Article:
Monday, 21 February 2011
Lupita, Charing Cross
It has become an accepted fact, repeated almost to the point of cliché, that London does not do good Mexican food. And this is very strange, because not only are there a huge number of Mexican restaurants in the capital - at least 80 according to London Eating - but not all of them are terrible. Admittedly, most of them are; it must say something that two of the worst meals I had last year, at the trashy and way too expensive Cantina Laredo and the utterly diabolical Tlalocan were both at Mexican restaurants, and I can't honestly say I'm dying to try out the Leicester Square branch of Chiquito or, based on the reviews, spend an evening in Desperados in Greenwich. But I enjoyed my meal at Wahaca far more than the sub-£15 a head price tag would suggest, and I'm also very partial to a loose-meat beef taco from Daddy Donkey's stall on Leather Lane. I would hesitate to dismiss the idea of any high-end or "gourmet" Mexican, as I'd like to think every world cuisine deserves a chance to get "poshed up", but perhaps the secret of Mexican food in London is to keep it simple.
Into this hardly saturated marketplace, then, steps Lupita. Tucked away around the back of Charing Cross station, it's a tastefully if minimalistically decorated restaurant hung heavy with the smell of charcoal-grilled meat. And being the world's biggest fan of the smell of charcoal-grilled meat, I was therefore put in exactly the right frame of mind to enjoy what had been billed as a Mexican "with a difference". No Tex-Mex rubbish, this, I was promised, but fresh and unusual (for here at least) ingredients and interesting dishes that showcased just the kind of food that us poor deprived Londoners had been missing out on all of these years. I was hungry, and excited. And then - barely a minute or two after we'd ordered it - the food arrived.
Worried at first we'd ordered too many dishes, it was relief touched with a note of disappointment to discover just how small some of them were. And that they were small wouldn't itself have been too much of an issue had many of them tasted of much. We had three different types of tacos, a sweet and surprisingly bland one for something containing both pork and bacon; a lukewarm underseasoned vegetarian one that contained slithery slugs of nopales (cactus); and one consisting of small chunks of bland beef which was billed as having been marinated in "our own special recipe" but didn't taste of anything much more than plain grilled beef. Expecting a bit more fire and zing and wondering whether we were just expected to provide our own seasoning with the supplied sauces, it was even more disappointing to discover that even the 'hot chilli' sauce that our waitress had gone so far as to warn us about ("it's very hot, be careful") was so bland we could quite easily eat big oily spoonfuls of it on its own. Also, I'll give Lupita the benefit of the doubt and assume that the fragile and overwhelmingly powerful (that masa flour really has an extraordinary strong flavour) taco casings are authentically Mexican, but it doesn't mean I have to like them.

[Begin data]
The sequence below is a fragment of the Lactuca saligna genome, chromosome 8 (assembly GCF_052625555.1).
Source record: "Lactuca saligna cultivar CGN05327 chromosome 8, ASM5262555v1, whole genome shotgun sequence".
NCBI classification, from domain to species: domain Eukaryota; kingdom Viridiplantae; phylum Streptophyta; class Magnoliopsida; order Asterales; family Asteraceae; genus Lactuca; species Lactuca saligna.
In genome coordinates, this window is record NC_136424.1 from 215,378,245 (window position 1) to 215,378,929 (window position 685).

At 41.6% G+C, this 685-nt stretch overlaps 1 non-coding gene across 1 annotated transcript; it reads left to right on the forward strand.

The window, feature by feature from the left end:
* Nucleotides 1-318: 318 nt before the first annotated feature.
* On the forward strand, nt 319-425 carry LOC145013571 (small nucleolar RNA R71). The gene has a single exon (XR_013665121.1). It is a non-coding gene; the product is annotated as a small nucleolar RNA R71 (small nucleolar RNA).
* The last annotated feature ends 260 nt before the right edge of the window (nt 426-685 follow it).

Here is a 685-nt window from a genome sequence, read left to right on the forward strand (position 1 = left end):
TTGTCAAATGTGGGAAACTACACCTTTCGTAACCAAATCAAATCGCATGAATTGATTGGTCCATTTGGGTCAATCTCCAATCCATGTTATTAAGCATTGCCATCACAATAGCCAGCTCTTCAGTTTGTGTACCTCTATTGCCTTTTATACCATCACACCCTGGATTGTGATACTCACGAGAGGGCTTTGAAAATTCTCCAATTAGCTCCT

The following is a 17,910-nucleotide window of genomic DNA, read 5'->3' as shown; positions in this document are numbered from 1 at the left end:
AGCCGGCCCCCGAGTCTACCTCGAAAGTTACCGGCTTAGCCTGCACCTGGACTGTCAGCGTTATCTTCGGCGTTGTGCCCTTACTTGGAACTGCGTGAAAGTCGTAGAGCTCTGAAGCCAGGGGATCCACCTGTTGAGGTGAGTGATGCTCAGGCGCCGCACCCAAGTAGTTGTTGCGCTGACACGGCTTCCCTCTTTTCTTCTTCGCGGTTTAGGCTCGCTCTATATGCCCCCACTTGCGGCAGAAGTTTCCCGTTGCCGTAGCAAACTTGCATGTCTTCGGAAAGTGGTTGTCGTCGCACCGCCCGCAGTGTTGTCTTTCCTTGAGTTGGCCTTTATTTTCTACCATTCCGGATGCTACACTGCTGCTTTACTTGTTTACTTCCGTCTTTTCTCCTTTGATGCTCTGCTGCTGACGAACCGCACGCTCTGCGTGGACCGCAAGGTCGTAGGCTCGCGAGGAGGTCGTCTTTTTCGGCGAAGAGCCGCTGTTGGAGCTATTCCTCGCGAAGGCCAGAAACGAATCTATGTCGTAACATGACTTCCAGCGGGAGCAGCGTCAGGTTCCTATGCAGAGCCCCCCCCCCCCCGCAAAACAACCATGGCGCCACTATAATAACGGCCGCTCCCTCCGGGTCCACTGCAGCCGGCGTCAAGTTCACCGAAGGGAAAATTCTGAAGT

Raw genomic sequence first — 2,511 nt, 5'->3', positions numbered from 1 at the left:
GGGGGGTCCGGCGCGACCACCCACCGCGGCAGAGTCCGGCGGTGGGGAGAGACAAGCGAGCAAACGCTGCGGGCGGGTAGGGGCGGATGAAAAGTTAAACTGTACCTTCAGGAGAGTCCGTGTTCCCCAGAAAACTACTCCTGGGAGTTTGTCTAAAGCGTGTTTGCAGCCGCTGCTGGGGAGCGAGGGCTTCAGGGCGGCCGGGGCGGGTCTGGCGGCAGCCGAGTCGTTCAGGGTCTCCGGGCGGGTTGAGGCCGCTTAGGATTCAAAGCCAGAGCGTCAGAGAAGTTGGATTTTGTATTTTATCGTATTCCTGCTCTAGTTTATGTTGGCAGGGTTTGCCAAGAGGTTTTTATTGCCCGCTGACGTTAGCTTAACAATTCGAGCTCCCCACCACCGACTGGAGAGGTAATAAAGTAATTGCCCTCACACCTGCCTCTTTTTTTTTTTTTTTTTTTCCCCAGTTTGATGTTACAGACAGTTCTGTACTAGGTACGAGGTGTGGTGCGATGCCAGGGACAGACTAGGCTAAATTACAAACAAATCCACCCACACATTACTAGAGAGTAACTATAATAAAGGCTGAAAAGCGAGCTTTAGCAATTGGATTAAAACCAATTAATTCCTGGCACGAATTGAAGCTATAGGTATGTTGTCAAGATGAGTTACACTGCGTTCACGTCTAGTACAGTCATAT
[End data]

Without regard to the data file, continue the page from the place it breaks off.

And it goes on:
Huitlacoche quesadilla was reasonably interesting - mushroomy and thick and black like vegetarian squid ink. But it again was underseasoned and I think describing it as the "Mexican truffle" is overstating it somewhat - it was, all said, a mushroom quesadilla, not unpleasant but hardly earth-shattering. And chiles y vegetales was just cold, slimy vegetables, resembling old ratatouille, topped with pickled jalapenos. In fairness, the jalapenos were nice and, unlike everything else on the table, surprisingly fiery, so at least we got our chilli hit from somewhere.
I did, thank God, enjoy two of the dishes. Chicharron was a huge sheet of baked cheese which you break chunks off to scoop up the excellent Guacamole underneath, and was enormous fun. The salty, crispy cheese made a perfect accompanyment to the soft rich guacamole, and although you'd hope to enjoy it for £7, it was - unlike most of the other courses - interesting, tasty and generous in proportion. Excellent too was tostada ceviche, which contained marvellously moist and flavoursome chunks of white fish, a delicately crusty base and a good fresh dressing. It was barely a mouthful of food for over £5, although I'm sure a lot of effort went into its construction.
With a (nice enough) margarita each the bill came to £46 for two, and although this isn't a fortune by London standards, it is quite a lot considering we left if not hungry then not full, and hardly impressed by much of what we ate. I can see what Lupita are trying to do, and certainly somewhere attempting to produce anything Mexican other than cheddar nachos and burritos needs to be encouraged, but I got the impression that a lot of these dishes held a promise of tasty food that hadn't, for whatever reason, quite been allowed to make good. If I'm in this part of town again with a craving for tacos, I'll head for Wahaca - it's not perfect, but it's just that bit better, and cheaper, than Lupita. And in a town with quite so many terrible Mexican restaurants as London, that, for now, is good enough.